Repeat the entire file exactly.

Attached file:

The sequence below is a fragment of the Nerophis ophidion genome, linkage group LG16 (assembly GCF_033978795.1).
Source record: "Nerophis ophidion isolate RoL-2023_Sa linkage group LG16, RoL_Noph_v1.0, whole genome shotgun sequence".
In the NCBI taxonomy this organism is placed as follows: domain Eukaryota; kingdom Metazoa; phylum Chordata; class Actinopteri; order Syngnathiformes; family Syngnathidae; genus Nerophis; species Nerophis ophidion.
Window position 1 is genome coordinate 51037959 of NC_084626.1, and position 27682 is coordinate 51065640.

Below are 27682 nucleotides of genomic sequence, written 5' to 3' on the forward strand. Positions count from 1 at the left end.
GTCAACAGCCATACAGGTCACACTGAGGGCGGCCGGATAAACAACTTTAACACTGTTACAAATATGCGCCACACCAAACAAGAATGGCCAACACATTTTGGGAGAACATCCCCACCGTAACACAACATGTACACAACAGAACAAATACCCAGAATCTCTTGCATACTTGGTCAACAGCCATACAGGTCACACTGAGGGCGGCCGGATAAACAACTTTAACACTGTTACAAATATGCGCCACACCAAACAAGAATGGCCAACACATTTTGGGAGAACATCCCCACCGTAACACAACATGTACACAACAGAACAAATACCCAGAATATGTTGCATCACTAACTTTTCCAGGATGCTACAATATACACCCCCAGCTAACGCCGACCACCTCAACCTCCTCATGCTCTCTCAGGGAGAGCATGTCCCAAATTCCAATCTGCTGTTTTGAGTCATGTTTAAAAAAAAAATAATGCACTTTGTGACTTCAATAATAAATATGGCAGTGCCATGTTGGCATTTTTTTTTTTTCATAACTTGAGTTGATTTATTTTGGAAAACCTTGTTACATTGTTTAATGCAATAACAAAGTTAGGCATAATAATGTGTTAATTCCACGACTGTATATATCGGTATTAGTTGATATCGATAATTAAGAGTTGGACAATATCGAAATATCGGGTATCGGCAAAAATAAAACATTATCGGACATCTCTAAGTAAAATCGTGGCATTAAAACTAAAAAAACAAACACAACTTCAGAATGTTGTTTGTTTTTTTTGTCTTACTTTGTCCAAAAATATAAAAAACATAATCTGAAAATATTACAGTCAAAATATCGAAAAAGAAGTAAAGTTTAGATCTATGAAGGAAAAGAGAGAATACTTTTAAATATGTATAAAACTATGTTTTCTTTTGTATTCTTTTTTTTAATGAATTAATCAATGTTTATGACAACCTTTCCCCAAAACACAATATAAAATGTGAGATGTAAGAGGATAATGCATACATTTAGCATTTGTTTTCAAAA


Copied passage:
The sequence below is a fragment of the Nerophis ophidion genome, linkage group LG16 (assembly GCF_033978795.1).
Source record: "Nerophis ophidion isolate RoL-2023_Sa linkage group LG16, RoL_Noph_v1.0, whole genome shotgun sequence".
In the NCBI taxonomy this organism is placed as follows: domain Eukaryota; kingdom Metazoa; phylum Chordata; class Actinopteri; order Syngnathiformes; family Syngnathidae; genus Nerophis; species Nerophis ophidion.
Window position 1 is genome coordinate 51037959 of NC_084626.1, and position 27682 is coordinate 51065640.

Below are 27682 nucleotides of genomic sequence, written 5' to 3' on the forward strand. Positions count from 1 at the left end.
GTCAACAGCCATACAGGTCACACTGAGGGCGGCCGGATAAACAACTTTAACACTGTTACAAATATGCGCCACACCAAACAAGAATGGCCAACACATTTTGGGAGAACATCCCCACCGTAACACAACATGTACACAACAGAACAAATACCCAGAATCTCTTGCATACTTGGTCAACAGCCATACAGGTCACACTGAGGGCGGCCGGATAAACAACTTTAACACTGTTACAAATATGCGCCACACCAAACAAGAATGGCCAACACATTTTGGGAGAACATCCCCACCGTAACACAACATGTACACAACAGAACAAATACCCAGAATATGTTGCATCACTAACTTTTCCAGGATGCTACAATATACACCCCCAGCTAACGCCGACCACCTCAACCTCCTCATGCTCTCTCAGGGAGAGCATGTCCCAAATTCCAATCTGCTGTTTTGAGTCATGTTTAAAAAAAAAATAATGCACTTTGTGACTTCAATAATAAATATGGCAGTGCCATGTTGGCATTTTTTTTTTTTCATAACTTGAGTTGATTTATTTTGGAAAACCTTGTTACATTGTTTAATGCAATAACAAAGTTAGGCATAATAATGTGTTAATTCCACGACTGTATATATCGGTATTAGTTGATATCGATAATTAAGAGTTGGACAATATCGAAATATCGGGTATCGGCAAAAATAAAACATTATCGGACATCTCTAAGTAAAATCGTGGCATTAAAACTAAAAAAACAAACACAACTTCAGAATGTTGTTTGTTTTTTTTGTCTTACTTTGTCCAAAAATATAAAAAACATAATCTGAAAATATTACAGTCAAAATATCGAAAAAGAAGTAAAGTTTAGATCTATGAAGGAAAAGAGAGAATACTTTTAAATATGTATAAAACTATGTTTTCTTTTGTATTCTTTTTTTTAATGAATTAATCAATGTTTATGACAACCTTTCCCCAAAACACAATATAAAATGTGAGATGTAAGAGGATAATGCATACATTTAGCATTTGTTTTCAAAA